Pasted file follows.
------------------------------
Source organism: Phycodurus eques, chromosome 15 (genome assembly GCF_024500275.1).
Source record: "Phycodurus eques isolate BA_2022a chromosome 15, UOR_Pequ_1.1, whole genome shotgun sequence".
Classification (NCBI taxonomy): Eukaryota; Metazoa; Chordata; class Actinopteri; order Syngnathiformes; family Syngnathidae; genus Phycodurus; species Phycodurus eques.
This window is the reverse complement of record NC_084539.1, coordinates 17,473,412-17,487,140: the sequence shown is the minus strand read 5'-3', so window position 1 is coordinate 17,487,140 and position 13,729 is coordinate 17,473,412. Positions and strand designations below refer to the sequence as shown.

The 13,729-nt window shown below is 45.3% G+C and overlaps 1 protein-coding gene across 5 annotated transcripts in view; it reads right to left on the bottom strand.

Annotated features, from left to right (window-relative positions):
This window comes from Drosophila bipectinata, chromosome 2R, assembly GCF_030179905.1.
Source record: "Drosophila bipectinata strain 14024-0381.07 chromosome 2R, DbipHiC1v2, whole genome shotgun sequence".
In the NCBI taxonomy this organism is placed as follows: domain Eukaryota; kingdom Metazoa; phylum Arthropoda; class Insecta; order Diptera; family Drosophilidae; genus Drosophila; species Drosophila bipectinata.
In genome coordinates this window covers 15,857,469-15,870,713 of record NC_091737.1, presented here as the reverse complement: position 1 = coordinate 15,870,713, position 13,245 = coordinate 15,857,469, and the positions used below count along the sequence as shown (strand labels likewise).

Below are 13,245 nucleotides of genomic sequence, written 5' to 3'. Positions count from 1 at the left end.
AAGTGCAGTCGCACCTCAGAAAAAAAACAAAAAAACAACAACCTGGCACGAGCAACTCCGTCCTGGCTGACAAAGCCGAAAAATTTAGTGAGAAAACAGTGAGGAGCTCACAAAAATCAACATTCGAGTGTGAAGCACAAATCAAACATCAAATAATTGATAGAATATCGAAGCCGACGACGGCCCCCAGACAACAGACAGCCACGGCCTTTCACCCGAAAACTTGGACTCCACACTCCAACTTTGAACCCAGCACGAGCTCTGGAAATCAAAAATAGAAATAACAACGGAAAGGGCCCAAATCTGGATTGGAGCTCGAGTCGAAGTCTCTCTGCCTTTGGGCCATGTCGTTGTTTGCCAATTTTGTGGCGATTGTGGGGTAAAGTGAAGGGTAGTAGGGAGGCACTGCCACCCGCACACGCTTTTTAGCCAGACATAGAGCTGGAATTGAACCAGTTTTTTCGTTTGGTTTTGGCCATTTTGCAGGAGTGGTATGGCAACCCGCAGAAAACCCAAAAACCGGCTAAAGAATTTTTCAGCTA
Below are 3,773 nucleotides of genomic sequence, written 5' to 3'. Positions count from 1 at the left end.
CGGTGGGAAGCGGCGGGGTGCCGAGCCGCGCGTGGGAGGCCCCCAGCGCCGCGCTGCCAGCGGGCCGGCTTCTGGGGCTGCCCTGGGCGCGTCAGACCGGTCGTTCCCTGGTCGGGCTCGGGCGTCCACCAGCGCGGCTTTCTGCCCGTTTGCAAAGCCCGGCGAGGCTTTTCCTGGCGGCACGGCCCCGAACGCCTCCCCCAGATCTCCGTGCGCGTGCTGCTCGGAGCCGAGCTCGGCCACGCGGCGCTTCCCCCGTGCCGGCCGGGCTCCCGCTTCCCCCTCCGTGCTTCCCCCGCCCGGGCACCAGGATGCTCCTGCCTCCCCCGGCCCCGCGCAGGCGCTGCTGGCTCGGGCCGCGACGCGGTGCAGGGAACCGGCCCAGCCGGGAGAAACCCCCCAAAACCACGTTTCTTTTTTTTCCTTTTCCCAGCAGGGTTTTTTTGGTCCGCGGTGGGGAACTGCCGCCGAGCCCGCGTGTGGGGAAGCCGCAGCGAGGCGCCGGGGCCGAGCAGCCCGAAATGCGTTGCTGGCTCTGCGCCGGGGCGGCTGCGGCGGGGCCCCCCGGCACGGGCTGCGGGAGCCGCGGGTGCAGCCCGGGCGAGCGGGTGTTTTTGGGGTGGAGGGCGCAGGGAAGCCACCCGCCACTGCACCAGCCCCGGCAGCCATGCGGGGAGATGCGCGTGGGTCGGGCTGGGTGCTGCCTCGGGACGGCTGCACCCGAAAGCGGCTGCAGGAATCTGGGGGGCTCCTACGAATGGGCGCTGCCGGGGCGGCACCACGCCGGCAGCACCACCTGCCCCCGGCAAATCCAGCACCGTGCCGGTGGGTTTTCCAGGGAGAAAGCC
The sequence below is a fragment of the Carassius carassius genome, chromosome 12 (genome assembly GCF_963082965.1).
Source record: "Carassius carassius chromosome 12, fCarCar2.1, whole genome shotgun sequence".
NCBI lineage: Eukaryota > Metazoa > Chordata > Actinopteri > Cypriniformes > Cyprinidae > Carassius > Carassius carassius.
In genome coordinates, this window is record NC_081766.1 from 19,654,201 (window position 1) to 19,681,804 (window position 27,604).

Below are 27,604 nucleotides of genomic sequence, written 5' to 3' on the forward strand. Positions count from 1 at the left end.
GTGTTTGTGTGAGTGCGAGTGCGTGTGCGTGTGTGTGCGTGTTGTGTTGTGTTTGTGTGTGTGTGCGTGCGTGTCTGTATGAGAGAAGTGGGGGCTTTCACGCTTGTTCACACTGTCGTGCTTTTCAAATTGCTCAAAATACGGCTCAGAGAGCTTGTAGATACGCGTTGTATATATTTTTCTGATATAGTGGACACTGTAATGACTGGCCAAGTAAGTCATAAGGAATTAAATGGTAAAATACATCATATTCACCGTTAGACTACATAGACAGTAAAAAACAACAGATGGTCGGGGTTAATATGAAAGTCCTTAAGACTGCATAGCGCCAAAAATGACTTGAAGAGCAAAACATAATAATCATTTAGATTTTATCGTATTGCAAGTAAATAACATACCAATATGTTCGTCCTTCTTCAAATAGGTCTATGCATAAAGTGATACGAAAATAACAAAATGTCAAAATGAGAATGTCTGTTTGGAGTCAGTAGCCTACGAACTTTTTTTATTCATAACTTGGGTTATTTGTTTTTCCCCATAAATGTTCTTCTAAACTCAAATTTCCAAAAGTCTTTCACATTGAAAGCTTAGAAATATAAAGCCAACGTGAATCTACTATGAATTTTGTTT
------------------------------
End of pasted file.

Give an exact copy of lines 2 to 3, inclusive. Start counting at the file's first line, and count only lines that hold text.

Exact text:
Source record: "Phycodurus eques isolate BA_2022a chromosome 15, UOR_Pequ_1.1, whole genome shotgun sequence".
Classification (NCBI taxonomy): Eukaryota; Metazoa; Chordata; class Actinopteri; order Syngnathiformes; family Syngnathidae; genus Phycodurus; species Phycodurus eques.